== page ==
An architect must be knowledgeable in history, art, sociology, physics, psychology, materials, symbols, politics and many other fields to be great at the craft. The very early history of philosophy have been linked to architecture (idealism, and neo-Platonic architecture that Plato so heavily influenced). This long association with philosophy has been woven into the fabric of the best architects, teachers, academicians, and architecture schools. It tends to produce more richly broadened graduates that understand aesthetics, modernity, post-modernity, and intellectual ideas that are more capable of creating more thoughtful and thought provoking design outcomes. I think this is essential, not only valuable to designers who will shape the future for future generations.
Technology are the tools that we invent, adapt and appropriate to solve problems and meet human needs. All designers will have a unique relationship with technology. They will use them to model ideas, research ideas, fabricate, construct, create new materials, and a plethora of other uses. Architects have a particularly unique experience with technology that is more broadly transferable and exciting. From 3D modelling tools, computer generated design tools, and 3D printing and conceptualisation tools, to the many technologies that are integrated into projects (environmental, energy, materials, systems integration, and numerous other technologies). Architecture will help you to be more technologically savvy than other disciplines. It will help you discern technology more comprehensively, to invent it when you need it, and not to be governed by it.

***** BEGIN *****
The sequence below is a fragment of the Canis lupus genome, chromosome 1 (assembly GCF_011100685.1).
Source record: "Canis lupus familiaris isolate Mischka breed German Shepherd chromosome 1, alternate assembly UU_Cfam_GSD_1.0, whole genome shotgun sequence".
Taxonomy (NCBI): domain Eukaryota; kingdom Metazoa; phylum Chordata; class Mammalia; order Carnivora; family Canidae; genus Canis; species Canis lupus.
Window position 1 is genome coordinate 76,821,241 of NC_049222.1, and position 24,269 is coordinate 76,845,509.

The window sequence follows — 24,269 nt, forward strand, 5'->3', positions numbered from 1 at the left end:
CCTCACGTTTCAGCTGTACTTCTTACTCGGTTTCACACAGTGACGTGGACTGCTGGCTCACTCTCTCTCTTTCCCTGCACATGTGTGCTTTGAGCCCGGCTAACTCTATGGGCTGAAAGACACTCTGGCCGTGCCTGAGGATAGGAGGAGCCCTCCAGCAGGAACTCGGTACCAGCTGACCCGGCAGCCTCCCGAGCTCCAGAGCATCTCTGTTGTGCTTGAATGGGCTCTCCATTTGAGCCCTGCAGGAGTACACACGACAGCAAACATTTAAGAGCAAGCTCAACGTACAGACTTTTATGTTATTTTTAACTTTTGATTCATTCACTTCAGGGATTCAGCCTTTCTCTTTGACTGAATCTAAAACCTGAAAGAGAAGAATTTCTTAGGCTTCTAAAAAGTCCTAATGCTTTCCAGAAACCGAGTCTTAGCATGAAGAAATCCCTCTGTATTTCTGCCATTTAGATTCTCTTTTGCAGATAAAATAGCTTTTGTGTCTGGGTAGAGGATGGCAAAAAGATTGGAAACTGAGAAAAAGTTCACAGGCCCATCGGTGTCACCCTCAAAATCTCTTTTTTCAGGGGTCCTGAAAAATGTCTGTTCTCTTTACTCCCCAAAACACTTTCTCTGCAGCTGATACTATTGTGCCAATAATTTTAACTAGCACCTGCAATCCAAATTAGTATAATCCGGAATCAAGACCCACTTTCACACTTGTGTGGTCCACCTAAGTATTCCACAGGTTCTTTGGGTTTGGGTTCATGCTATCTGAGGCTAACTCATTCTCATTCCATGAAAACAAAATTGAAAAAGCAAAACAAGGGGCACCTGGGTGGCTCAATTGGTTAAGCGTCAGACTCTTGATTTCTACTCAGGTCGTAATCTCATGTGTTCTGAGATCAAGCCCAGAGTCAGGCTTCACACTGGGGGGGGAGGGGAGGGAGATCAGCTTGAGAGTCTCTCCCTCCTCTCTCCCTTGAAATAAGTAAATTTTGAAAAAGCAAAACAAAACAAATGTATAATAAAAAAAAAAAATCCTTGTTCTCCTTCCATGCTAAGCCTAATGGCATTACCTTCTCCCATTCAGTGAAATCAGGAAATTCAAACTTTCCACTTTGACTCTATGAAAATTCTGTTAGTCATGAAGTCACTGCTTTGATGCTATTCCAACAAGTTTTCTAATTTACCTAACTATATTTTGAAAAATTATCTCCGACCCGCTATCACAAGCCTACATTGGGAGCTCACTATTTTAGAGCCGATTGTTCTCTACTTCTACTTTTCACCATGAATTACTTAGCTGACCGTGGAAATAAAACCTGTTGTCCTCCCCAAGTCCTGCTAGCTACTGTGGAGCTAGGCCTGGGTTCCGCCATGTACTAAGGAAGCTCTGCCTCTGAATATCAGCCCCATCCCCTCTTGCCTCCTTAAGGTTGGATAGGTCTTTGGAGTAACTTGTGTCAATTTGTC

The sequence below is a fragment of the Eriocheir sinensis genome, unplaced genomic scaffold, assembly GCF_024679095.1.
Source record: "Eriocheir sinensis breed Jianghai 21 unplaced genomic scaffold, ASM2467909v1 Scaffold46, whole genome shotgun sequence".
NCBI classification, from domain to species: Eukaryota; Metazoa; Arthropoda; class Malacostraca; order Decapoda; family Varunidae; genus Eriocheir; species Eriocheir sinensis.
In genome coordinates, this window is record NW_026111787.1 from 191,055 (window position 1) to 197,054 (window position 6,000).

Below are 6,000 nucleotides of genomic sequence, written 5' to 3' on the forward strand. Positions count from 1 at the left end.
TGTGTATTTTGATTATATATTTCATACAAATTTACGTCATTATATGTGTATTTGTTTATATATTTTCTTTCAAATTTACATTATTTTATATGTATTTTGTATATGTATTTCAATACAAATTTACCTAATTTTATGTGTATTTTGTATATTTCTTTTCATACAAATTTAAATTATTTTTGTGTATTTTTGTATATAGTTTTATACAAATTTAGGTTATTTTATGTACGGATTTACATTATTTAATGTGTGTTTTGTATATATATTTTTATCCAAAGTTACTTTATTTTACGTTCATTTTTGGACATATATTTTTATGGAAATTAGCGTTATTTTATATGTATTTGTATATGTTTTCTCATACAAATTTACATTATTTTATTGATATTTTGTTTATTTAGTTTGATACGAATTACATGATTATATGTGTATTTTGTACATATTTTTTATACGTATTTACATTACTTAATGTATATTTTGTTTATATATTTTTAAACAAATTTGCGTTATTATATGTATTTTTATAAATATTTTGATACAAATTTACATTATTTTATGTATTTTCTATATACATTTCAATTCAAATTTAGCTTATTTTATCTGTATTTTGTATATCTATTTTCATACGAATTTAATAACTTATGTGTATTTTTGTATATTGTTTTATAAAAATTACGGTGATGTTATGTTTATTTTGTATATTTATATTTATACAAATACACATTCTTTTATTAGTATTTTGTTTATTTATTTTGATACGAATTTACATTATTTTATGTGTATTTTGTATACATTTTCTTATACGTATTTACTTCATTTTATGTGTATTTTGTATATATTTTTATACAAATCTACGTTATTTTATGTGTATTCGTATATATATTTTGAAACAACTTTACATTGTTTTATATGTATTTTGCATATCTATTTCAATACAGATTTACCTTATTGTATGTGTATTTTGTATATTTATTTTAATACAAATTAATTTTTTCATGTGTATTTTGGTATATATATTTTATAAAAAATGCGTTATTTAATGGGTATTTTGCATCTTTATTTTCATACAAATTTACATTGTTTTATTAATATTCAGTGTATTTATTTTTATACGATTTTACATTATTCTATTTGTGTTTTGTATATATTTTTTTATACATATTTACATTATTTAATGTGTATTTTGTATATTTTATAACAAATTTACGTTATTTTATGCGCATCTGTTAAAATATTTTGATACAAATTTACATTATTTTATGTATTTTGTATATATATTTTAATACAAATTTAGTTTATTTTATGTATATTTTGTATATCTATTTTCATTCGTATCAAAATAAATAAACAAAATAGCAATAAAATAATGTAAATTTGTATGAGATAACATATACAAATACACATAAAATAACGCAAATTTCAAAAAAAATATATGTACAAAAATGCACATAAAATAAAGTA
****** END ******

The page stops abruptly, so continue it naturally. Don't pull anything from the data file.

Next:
All design is about the people the products serve. Designers create useful and used artefacts that serve a purpose, bring joy, and make the world a more wonderful and sustainable place. Architects develop a much more sophisticated sense of people by the diversity of people that spaces serve. They understand that spaces are for workers, children, learners, the elderly, sick, people, spectators, disabled people, families, guests, diners, coffee drinkers, and everyone else. They learn to understand groups of users, and their subsets, interactions etc. These are the types of directly transferable skills that all designers should develop.
There are many other reasons why I believe that aspirant designers should consider studying architecture. Their fellow student cohorts are typically interesting, diverse, motivated and intelligent; their professors have led their fields in many aspects of the profession, and architecture schools are typically much more established and developed. I also believe that the bigger issues of design, like aesthetics, sustainability, environmental performance, energy, and inclusiveness are more capably addressed in architecture.
Examples abound of architects who have venture far afield into fashion graphics, jewellery, cinema, products, industrial and other disciplines. If you really want to be a designer above and beyond any particular context, or if you're just not quite certain yet, then consider architecture.
Come and talk to us at Saksara if you need some more advice about your future study options in design.